Overview of state and trends of biodiversity
What has changed since 2011?
- The list of nationally threatened species and ecological communities has increased, with the addition of 30 new ecological communities, and 44 animal and 5 plant species.
- Two species have been listed as likely extinct: the Bramble Cay melomys (Melomys rubicola), and the Christmas Island forest skink (Emoia nativitatis). These species have not been formally reassessed under the EPBC Act.
- Land-clearing rates stabilised in all states and territories, except Queensland, where clearing increased.
State and trends
Understanding of the state of biodiversity in Australia is improving for a small number of taxa, although our knowledge is inadequate because limited information is available for the vast majority of taxa, and few long-term monitoring programs are in place. The lack of data is pronounced for plants, amphibians and reptiles, and even more so for taxa such as freshwater fish, invertebrates and fungi.
Threatened species and communities
Based on the information available about vegetation extent and condition, and the small number of species for which there is some understanding of trends in distribution and abundance, the status of biodiversity in Australia is generally considered poor and deteriorating.
Grazing in the extensive land-use zone of Australia is considered a major threat to biodiversity. Along with other management changes, it is considered a key pressure on northern Australian mammal populations.
Mammal declines in northern Australia have continued. In southern and eastern Australia, the number of mammal species of conservation concern has increased.
Birds show variable trends, but some groups, such as woodland-dependent species in the mallee and carnivore species in the arid zone, are in significant decline. Trend analyses for eastern Australian inland waterbirds and some migratory shorebirds indicate that populations are currently well below long-term averages.
Very limited information is available to assess the state and trends of reptiles, amphibians and invertebrates, except for a few high-profile species.
As at December 2015, the numbers of threatened species and threatened ecological communities listed under the EPBC Act stood as follows:
- 74 ecological communities, of which 31 were listed as critically endangered, 41 as endangered and 2 as vulnerable; 27 of these are new listings since 2011. EPBC Act–listed ecological communities are concentrated in south-eastern Australia
- 480 animal species, including 55 listed as extinct or extinct in the wild, an increase of 44 species since 2011. The number of nationally listed threatened animal species has increased for all taxa except amphibians
- 1294 plant species, including 37 species listed as extinct. Since 2011, there has been an overall increase of 5 species listed. Movements within the list include an increase of 31 species in the critically endangered category, and a decrease in the number of species in the endangered and vulnerable categories because of delistings and uplistings to endangered and critically endangered. The highest number of listed plant species occurs in the south-west of Western Australia and in south-eastern Australia.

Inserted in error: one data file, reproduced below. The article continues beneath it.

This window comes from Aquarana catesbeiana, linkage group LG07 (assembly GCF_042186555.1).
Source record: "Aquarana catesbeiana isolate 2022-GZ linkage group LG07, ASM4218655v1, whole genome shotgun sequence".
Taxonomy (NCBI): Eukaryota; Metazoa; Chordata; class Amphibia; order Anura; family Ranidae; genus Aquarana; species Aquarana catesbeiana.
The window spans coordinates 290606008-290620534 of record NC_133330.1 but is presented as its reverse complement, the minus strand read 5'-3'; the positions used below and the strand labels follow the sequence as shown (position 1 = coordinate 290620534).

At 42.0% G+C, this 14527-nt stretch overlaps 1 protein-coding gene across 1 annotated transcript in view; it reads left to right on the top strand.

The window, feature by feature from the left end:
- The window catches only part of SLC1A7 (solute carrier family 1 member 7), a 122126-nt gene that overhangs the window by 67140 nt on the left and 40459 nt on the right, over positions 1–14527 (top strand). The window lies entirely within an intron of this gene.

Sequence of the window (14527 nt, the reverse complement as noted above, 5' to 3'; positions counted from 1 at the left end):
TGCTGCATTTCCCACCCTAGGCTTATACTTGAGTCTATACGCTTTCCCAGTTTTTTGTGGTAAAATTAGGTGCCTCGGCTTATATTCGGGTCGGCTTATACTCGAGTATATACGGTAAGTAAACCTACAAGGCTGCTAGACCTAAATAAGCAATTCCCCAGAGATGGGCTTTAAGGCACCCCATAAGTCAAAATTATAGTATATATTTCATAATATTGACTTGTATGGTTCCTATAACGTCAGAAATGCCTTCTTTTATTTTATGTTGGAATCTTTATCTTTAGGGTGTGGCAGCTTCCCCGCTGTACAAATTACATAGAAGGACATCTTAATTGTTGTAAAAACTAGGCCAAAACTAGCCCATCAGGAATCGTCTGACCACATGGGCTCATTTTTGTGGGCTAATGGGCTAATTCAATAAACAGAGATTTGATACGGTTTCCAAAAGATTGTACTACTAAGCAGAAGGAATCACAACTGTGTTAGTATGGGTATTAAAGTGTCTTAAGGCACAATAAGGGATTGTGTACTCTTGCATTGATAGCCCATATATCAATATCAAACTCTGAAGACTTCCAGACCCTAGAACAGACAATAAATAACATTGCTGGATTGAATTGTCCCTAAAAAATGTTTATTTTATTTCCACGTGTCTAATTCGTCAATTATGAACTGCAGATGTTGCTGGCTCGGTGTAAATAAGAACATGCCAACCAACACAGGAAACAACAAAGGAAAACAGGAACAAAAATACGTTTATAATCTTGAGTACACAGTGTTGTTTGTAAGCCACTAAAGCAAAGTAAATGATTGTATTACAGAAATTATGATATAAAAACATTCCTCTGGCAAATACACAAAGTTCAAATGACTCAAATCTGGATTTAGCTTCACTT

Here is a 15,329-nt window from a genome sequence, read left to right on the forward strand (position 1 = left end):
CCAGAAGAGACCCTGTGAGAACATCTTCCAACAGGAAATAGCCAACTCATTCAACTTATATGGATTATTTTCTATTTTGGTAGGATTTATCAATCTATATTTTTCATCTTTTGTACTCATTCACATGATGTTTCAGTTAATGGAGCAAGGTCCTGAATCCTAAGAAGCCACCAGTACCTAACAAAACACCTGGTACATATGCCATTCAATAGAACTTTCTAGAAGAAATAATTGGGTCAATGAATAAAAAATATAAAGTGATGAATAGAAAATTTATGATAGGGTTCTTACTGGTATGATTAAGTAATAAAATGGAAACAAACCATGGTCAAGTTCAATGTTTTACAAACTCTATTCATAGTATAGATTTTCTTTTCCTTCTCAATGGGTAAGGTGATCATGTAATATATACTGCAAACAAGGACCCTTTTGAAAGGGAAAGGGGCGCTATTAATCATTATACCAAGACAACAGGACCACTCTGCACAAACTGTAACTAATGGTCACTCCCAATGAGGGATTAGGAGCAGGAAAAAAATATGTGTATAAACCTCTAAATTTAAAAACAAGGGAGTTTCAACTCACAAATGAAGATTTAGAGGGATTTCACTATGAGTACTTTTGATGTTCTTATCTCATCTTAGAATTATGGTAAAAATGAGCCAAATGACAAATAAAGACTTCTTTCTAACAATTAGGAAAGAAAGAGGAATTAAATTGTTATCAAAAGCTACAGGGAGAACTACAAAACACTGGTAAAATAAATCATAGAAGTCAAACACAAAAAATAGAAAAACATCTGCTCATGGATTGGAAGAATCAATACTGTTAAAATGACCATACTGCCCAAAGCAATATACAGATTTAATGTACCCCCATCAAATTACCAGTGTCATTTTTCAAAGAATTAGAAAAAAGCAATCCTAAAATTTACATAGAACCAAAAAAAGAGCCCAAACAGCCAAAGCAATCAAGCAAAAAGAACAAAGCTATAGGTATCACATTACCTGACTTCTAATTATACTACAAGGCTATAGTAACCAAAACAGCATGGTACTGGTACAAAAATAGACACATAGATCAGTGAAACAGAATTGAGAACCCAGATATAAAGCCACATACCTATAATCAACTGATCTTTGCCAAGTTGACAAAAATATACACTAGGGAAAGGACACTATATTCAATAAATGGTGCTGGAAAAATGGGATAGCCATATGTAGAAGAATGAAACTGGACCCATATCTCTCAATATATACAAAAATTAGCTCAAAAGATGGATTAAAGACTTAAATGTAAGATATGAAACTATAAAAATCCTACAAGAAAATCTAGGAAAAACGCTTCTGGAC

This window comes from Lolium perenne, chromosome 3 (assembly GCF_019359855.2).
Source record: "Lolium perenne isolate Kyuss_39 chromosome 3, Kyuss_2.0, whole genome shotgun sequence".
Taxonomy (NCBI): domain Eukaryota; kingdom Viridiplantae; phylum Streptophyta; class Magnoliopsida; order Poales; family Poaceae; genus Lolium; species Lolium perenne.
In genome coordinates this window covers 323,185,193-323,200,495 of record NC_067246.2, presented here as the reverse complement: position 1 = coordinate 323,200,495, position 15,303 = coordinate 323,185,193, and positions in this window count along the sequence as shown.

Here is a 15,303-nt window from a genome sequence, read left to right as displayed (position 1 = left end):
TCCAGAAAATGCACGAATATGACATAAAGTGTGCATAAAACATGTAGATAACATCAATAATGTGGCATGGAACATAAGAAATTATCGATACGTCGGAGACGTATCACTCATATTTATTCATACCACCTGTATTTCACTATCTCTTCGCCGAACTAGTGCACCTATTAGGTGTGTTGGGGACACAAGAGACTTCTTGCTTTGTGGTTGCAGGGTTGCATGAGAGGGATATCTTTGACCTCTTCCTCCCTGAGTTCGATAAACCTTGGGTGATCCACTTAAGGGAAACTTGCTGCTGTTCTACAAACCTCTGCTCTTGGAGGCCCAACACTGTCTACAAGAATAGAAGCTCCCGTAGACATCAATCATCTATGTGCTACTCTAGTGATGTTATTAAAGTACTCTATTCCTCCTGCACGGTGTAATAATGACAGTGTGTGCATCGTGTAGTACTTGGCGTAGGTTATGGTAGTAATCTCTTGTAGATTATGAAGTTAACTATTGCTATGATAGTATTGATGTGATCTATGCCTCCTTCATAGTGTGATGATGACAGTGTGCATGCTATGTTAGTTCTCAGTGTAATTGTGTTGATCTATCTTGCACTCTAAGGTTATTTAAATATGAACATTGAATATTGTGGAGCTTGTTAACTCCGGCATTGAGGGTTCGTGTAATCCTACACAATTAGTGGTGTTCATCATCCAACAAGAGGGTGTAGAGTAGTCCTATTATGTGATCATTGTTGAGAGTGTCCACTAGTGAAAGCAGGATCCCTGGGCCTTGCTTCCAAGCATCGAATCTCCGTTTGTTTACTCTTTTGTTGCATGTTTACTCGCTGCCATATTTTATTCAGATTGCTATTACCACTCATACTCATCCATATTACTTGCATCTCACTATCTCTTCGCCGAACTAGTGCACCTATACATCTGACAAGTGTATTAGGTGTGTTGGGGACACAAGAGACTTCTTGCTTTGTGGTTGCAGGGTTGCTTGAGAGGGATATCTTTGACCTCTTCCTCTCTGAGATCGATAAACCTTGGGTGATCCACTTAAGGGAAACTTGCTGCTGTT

In northern Australia, ongoing mammal declines (species extinction, regional extinctions and reduction in local population numbers) have continued to be evident, particularly in the Top End of the Northern Territory and the Kimberley region of Western Australia. Australia has a very poor record in recent extinctions of mammal species.
The condition of terrestrial habitats in Australia has been influenced by historical land clearing, degradation and fragmentation. Although nearly 90 per cent of Australia’s native vegetation remains in some form, 24 broad vegetation communities (32 per cent of the 75 evaluated) have lost at least 20 per cent of their original extent, and 7 communities (9 per cent) have lost more than 40 per cent of their original extent.
Trends in vegetation condition and extent are variable across the jurisdictions, with most jurisdictions reporting declines in condition and extent. Although clearing rates have mostly stabilised, habitat fragmentation continues, and there are now fewer large patches of contiguous vegetation than in 2011 (see ‘Land-use change, and habitat fragmentation and degradation threaten ecosystems and resilience’).
Small patches are more likely to be cleared and are susceptible to deterioration of condition because of a range of pressures, including weed invasion, fire and disturbance from surrounding land uses. Increased fragmentation also increases the impacts of invasive species and bushfires, and decreases ecosystem functions such as pollination and seed dispersal.
Jackson WJ, Argent RM, Bax NJ, Bui E, Clark GF, Coleman S, Cresswell ID, Emmerson KM, Evans K, Hibberd MF, Johnston EL, Keywood MD, Klekociuk A, Mackay R, Metcalfe D, Murphy H, Rankin A, Smith DC, Wienecke B (2016). Overview: Overview of state and trends of biodiversity. In: Australia state of the environment 2016, Australian Government Department of the Environment and Energy, Canberra, https://soe.environment.gov.au/theme/overview/biodiversity/topic/overview-state-and-trends-biodiversity, DOI 10.4226/94/58b65510c633b